John hooked the covers over his skate blades and followed Sherlock up the embankment to the Victoria Tower Gardens and across Millbank. They came to a stop near a pair of heavily swaddled figures in sleeping bags just off the pavement next to a heating vent that had melted all the nearby snow.

With a gentleness John didn't know Sherlock possessed, he shook one of the figures awake.

"I've brought him," said Sherlock.

The sleeping bag contained a homeless man who was missing teeth, even though he was only in his late twenties. He smelled strongly of whisky. He swore at Sherlock but permitted John to examine the back of his neck, where there was a large, weeping skin infection.

John looked at the homeless man. "How long has it been like this?"

"Dunno." The man's voice was rough, but he seemed coherent enough. "A week. Maybe two."

"Well, if you want it to clear up, you're going to have to keep it clean and dressed. I can dress it now and might be able to clean it up for you and get you some antibiotics if you come to this address tomorrow." He handed the man a card for the clinic and looked at Sherlock. "There are a lot more of them, aren't there."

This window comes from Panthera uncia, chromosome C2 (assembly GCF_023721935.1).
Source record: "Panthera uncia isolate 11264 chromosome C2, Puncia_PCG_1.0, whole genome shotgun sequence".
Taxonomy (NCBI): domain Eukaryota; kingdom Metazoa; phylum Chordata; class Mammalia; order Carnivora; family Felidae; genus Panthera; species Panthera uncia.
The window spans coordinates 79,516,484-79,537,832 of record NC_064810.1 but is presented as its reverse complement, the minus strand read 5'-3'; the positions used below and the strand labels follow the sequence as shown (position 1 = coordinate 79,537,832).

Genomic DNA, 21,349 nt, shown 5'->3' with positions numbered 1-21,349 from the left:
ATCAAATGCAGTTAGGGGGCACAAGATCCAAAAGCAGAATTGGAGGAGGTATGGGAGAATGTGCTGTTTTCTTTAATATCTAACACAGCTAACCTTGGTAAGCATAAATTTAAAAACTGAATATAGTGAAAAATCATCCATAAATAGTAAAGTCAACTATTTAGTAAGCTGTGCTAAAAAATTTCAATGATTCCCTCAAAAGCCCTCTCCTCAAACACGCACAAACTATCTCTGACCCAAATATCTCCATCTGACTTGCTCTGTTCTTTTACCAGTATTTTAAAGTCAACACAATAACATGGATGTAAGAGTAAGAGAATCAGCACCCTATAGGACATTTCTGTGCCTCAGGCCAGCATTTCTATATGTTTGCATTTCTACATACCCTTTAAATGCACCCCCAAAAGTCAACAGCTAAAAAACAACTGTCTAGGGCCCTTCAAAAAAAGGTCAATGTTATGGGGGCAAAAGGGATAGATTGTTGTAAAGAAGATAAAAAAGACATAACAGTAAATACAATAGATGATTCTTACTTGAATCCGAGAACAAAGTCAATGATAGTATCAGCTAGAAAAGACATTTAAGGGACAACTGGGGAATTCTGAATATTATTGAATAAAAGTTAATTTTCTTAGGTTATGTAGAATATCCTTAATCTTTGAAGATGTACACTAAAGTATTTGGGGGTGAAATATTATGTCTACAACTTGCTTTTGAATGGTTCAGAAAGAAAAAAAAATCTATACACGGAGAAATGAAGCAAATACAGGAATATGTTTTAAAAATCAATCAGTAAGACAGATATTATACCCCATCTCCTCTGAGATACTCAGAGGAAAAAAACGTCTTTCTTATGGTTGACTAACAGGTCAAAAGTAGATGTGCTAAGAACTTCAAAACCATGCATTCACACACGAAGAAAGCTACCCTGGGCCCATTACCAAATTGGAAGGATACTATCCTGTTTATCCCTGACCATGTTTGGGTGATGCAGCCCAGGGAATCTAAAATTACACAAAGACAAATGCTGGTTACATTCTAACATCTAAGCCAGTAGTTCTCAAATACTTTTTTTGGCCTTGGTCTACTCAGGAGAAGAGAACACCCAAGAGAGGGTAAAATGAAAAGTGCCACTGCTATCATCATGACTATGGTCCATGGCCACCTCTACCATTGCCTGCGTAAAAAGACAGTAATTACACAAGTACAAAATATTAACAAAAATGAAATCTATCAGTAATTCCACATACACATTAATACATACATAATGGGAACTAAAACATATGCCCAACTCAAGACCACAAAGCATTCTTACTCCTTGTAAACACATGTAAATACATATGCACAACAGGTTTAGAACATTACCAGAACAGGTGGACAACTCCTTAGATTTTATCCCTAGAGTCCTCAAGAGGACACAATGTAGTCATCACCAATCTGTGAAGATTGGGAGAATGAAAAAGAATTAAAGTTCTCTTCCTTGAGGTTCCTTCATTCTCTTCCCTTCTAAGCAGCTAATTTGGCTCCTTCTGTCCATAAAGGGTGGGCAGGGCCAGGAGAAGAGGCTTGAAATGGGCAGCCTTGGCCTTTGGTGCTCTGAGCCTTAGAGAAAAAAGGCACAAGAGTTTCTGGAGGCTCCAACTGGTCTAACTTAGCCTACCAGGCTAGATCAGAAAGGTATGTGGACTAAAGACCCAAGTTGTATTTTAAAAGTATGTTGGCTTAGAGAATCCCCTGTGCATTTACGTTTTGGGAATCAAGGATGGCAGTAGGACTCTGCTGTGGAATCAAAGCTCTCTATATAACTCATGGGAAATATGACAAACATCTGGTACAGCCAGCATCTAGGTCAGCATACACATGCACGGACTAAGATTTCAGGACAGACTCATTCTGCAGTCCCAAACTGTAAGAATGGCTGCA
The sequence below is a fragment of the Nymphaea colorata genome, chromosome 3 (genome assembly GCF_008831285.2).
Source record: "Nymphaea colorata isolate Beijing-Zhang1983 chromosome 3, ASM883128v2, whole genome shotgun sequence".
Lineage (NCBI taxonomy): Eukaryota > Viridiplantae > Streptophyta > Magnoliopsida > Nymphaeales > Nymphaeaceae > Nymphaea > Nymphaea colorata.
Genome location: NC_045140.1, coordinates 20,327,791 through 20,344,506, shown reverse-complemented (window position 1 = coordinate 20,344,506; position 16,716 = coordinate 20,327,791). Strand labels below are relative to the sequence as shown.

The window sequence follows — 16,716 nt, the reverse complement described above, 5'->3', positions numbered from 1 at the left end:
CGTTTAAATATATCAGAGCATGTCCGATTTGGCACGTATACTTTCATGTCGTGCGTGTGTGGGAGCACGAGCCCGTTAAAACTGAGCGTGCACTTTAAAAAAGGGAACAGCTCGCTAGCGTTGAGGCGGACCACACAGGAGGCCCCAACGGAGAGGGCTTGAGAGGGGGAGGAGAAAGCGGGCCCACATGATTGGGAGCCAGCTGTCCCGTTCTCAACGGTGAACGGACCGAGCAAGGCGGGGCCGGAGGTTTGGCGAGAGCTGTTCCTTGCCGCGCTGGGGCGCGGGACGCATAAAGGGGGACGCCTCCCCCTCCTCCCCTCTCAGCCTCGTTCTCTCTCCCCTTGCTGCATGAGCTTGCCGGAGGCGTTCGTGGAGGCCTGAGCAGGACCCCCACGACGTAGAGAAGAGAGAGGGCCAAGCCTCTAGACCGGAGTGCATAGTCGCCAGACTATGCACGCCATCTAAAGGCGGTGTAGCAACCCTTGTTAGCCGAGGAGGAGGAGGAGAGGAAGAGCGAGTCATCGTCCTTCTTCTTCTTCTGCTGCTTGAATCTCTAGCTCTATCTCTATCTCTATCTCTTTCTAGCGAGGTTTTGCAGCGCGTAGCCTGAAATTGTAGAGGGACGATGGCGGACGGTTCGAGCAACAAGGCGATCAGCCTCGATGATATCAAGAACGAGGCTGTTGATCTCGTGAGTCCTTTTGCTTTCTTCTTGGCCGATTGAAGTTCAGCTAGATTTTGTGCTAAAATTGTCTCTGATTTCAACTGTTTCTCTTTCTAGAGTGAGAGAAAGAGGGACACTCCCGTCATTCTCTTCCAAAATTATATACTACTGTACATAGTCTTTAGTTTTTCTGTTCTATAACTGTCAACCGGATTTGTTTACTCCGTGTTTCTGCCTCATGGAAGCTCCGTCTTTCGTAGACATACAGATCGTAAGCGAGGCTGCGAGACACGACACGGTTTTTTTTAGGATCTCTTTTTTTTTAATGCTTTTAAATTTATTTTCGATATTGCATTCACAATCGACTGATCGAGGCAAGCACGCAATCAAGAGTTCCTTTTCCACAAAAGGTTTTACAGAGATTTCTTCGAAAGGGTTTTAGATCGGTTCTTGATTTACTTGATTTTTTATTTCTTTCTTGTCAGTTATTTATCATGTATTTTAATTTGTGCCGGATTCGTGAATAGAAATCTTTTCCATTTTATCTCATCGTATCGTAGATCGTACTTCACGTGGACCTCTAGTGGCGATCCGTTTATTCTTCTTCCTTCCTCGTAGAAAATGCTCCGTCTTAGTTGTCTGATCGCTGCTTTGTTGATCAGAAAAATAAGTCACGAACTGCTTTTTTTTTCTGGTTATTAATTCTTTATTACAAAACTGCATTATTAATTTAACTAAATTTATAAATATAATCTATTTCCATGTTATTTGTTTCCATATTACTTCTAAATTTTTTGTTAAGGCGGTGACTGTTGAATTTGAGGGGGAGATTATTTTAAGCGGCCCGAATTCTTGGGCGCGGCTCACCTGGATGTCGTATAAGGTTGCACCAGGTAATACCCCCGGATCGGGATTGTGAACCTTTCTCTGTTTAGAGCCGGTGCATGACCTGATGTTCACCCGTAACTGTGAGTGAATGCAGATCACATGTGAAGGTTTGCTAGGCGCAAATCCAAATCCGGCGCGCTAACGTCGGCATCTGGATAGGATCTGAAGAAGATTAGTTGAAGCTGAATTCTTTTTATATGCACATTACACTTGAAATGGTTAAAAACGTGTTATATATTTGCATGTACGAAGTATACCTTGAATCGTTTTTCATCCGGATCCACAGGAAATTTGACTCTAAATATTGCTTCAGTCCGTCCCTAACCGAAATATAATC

"You know what it is," said Sherlock.

"It's called a carbuncle. It's a giant mass of boils brought on by sweat and bacteria. They can get serious if left untreated."

"Is this one serious?"

"Well, it's big and will probably leave a scar," said John, pulling an antiseptic wipe from his pocket and gently cleaning the area. "Most don't get larger than a golf ball and go away on their own."

"It's Staphylococcus aureus," said Sherlock gravely.

And suddenly, John understood Sherlock's shortness of temper, obsessive attention to his microscope, and light-fingered approach to John's medical supplies. Sherlock's knowledge of microbes was largely limited to basic types and sensational newspaper stories, which meant the Staphylococcus aureushe was thinking of was probably the dangerous, methicillin-resistant strain.

John squirted the contents of a foil pack of antibiotic ointment on the lesion. "Carbuncles are often caused by staph, but unless the patient has spent time in hospital lately, it's not likely to be MSRA. Is that why you stole all my needles? Lancing boils?"

"I used antibiotics."

John shook his head as he applied a sterile dressing to the sore and taped the edges down. "You're supposed to let them drain naturally. If you open it up, more bacteria can get in."

"Well, better to give them some relief instead of telling them to keep the area clean," said Sherlock testily. "That's hardly realistic."

John handed the man additional dressing and tape, which he accepted with a grunt. "They'd better keep the lesions clean. Carbuncles are contagious, especially among people with irregular hygiene."

"I had gathered that," said Sherlock drily. "All of my network seem to be afflicted."

"How many?"

"A few dozen. Maybe a few more if you count the irregulars."